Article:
“Half of something is better than all of nothing” goes an old adage. And for the past two decades, that is how the world’s leaders have approached climate change negotiations. From regional accords to the Kyoto Protocol, each agreement has been a baby step toward the more ambitious goal of a long-term, global approach to climate change. But while compromises make these smaller agreements possible, one aspect of a successful global climate treaty may not be open to debate. According to research by Bard Harstad, associate professor of managerial economics and decision sciences at the Kellogg School of Management, the length of an agreement should be a long-term-or-nothing proposition.

“Short-term agreements can be even worse” than no agreement at all, Harstad says, “because investments may decline if countries anticipate frequent negotiations.” His findings were consistently clear—it did not matter whether emissions were restricted by cap-and-trade, caps without trade, or a carbon tax. But the findings run contrary to prevailing economic thought. “Many economists recommend short-term agreements because you don’t know how much is optimal to pollute in the future,” he says. With short terms, countries can adjust their strategies accordingly, many economists argue. But with short-term agreements, negotiations are always on the horizon so countries delay investments to improve their bargaining positions, according to Harstad. Those countries who invest in clean technologies early will be expected to make further cuts since they have the capacity to do so, placing them at a disadvantage in the next round of negotiations.

Denmark has already been put in this unenviable position. At a European Union summit in 2008, Poland, Bulgaria, and other Eastern European states called on Denmark—who is heavily invested in renewable energy—and other Western European nations to grant them concessions. Eastern Europe was falling hopelessly short of their targets due to their reliance on coal. Denmark’s lead in renewable energy was an advantage, the Eastern bloc countries claimed, and as a result Denmark should trim its emissions further.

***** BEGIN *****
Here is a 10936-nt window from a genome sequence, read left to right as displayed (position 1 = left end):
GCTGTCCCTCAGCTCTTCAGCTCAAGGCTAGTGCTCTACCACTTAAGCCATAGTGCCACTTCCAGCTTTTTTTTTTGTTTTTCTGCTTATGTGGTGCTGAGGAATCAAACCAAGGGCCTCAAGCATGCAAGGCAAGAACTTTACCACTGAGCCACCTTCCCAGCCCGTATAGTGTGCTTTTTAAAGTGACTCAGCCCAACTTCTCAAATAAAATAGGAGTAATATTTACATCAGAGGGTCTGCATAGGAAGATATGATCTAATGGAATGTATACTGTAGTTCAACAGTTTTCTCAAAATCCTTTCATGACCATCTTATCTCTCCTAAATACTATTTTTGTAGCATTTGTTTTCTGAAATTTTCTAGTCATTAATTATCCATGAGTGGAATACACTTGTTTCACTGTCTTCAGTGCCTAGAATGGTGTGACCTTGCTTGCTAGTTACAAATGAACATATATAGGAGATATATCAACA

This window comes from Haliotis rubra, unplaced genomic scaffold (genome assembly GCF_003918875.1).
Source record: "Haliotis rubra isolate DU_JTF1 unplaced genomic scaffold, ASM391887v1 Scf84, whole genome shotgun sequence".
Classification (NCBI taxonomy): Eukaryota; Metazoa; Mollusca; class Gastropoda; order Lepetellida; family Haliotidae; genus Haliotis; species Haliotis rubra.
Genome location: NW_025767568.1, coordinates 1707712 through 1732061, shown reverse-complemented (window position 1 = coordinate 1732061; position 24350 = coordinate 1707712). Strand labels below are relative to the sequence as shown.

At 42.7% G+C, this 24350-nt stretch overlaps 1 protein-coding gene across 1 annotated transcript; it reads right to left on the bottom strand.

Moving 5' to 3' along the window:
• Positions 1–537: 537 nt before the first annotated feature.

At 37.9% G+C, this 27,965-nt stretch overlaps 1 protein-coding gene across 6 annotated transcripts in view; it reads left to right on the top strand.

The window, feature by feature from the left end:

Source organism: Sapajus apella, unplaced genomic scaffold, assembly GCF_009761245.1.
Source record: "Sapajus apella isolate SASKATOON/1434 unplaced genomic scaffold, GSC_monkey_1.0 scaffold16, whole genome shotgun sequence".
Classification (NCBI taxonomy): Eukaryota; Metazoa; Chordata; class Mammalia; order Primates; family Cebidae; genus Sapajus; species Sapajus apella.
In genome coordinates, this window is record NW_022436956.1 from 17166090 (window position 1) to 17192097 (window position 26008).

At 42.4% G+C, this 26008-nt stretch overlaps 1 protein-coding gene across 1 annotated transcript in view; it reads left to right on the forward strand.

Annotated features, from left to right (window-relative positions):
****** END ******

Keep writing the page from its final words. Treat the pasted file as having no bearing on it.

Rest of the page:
Denmark’s problem stemmed from the summit agreement’s early expiry date, Harstad says. The accord required nations to cut their emissions 20 percent below 1990 levels by 2020, a mere twelve years from the negotiation date. While twelve years may seem like an eternity to stock traders, it is a heartbeat to investors in large capital projects such as wind farms and solar installations. To see their investments pay off, they would need a measure of certainty beyond 2020. Lacking certainty, governments and private investors prefer to sit on the sidelines.

Fine-tuning the Terms
The solution, Harstad says, is to adjust the other conditions accordingly. If a long-term agreement cannot be reached, then emissions limits must tightened. “To encourage more investments, a short-term agreement must be more ambitious—it should specify lower pollution levels.”

The brief duration of current climate treaties is not the only thing holding back progress. Agreements that expire without replacement, such as the Kyoto Protocol, are also complicit. Here climate negotiators could learn a lesson from their partners in international trade, Harstad says. “When the Doha Round negotiations broke down, it was not the case that we reverted to noncooperative laissez-faire.” Instead, trading terms reverted back to the previous agreement, the Uruguay Round. Negotiated between 1986 and 1994, it transformed the General Agreement on Trade and Tariffs into the World Trade Organization, a monolithic organization that oversees nearly all global trade to this day.